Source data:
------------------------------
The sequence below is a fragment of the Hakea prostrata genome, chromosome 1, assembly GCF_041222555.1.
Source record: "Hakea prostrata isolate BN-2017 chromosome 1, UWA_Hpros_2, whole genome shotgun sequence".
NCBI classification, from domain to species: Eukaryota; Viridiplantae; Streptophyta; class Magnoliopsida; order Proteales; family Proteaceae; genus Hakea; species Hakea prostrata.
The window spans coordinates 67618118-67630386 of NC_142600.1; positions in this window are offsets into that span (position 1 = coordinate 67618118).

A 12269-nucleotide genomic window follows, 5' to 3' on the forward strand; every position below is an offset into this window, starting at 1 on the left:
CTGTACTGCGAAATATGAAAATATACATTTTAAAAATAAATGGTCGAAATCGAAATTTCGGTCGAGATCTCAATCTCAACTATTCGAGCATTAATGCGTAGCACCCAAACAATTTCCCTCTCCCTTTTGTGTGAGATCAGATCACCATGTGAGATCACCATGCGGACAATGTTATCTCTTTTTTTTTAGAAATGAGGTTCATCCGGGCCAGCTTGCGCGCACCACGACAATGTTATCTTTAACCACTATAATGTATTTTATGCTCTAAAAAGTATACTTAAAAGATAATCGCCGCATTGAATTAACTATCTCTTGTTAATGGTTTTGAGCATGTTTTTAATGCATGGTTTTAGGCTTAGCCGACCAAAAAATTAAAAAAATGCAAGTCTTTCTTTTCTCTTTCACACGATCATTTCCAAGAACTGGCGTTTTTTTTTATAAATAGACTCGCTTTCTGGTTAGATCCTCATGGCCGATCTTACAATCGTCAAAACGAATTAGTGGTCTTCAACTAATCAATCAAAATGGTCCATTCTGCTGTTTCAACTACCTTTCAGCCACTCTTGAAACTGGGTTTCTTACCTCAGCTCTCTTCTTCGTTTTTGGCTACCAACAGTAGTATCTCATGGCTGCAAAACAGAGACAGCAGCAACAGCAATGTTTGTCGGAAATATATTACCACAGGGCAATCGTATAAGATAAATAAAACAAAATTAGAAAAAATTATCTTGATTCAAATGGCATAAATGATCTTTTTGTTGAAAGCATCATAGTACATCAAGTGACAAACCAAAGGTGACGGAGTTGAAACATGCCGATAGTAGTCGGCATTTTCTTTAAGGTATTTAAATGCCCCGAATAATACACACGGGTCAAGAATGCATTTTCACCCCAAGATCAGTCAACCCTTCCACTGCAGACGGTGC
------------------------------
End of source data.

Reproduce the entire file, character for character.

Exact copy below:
The sequence below is a fragment of the Hakea prostrata genome, chromosome 1, assembly GCF_041222555.1.
Source record: "Hakea prostrata isolate BN-2017 chromosome 1, UWA_Hpros_2, whole genome shotgun sequence".
NCBI classification, from domain to species: Eukaryota; Viridiplantae; Streptophyta; class Magnoliopsida; order Proteales; family Proteaceae; genus Hakea; species Hakea prostrata.
The window spans coordinates 67618118-67630386 of NC_142600.1; positions in this window are offsets into that span (position 1 = coordinate 67618118).

A 12269-nucleotide genomic window follows, 5' to 3' on the forward strand; every position below is an offset into this window, starting at 1 on the left:
CTGTACTGCGAAATATGAAAATATACATTTTAAAAATAAATGGTCGAAATCGAAATTTCGGTCGAGATCTCAATCTCAACTATTCGAGCATTAATGCGTAGCACCCAAACAATTTCCCTCTCCCTTTTGTGTGAGATCAGATCACCATGTGAGATCACCATGCGGACAATGTTATCTCTTTTTTTTTAGAAATGAGGTTCATCCGGGCCAGCTTGCGCGCACCACGACAATGTTATCTTTAACCACTATAATGTATTTTATGCTCTAAAAAGTATACTTAAAAGATAATCGCCGCATTGAATTAACTATCTCTTGTTAATGGTTTTGAGCATGTTTTTAATGCATGGTTTTAGGCTTAGCCGACCAAAAAATTAAAAAAATGCAAGTCTTTCTTTTCTCTTTCACACGATCATTTCCAAGAACTGGCGTTTTTTTTTATAAATAGACTCGCTTTCTGGTTAGATCCTCATGGCCGATCTTACAATCGTCAAAACGAATTAGTGGTCTTCAACTAATCAATCAAAATGGTCCATTCTGCTGTTTCAACTACCTTTCAGCCACTCTTGAAACTGGGTTTCTTACCTCAGCTCTCTTCTTCGTTTTTGGCTACCAACAGTAGTATCTCATGGCTGCAAAACAGAGACAGCAGCAACAGCAATGTTTGTCGGAAATATATTACCACAGGGCAATCGTATAAGATAAATAAAACAAAATTAGAAAAAATTATCTTGATTCAAATGGCATAAATGATCTTTTTGTTGAAAGCATCATAGTACATCAAGTGACAAACCAAAGGTGACGGAGTTGAAACATGCCGATAGTAGTCGGCATTTTCTTTAAGGTATTTAAATGCCCCGAATAATACACACGGGTCAAGAATGCATTTTCACCCCAAGATCAGTCAACCCTTCCACTGCAGACGGTGC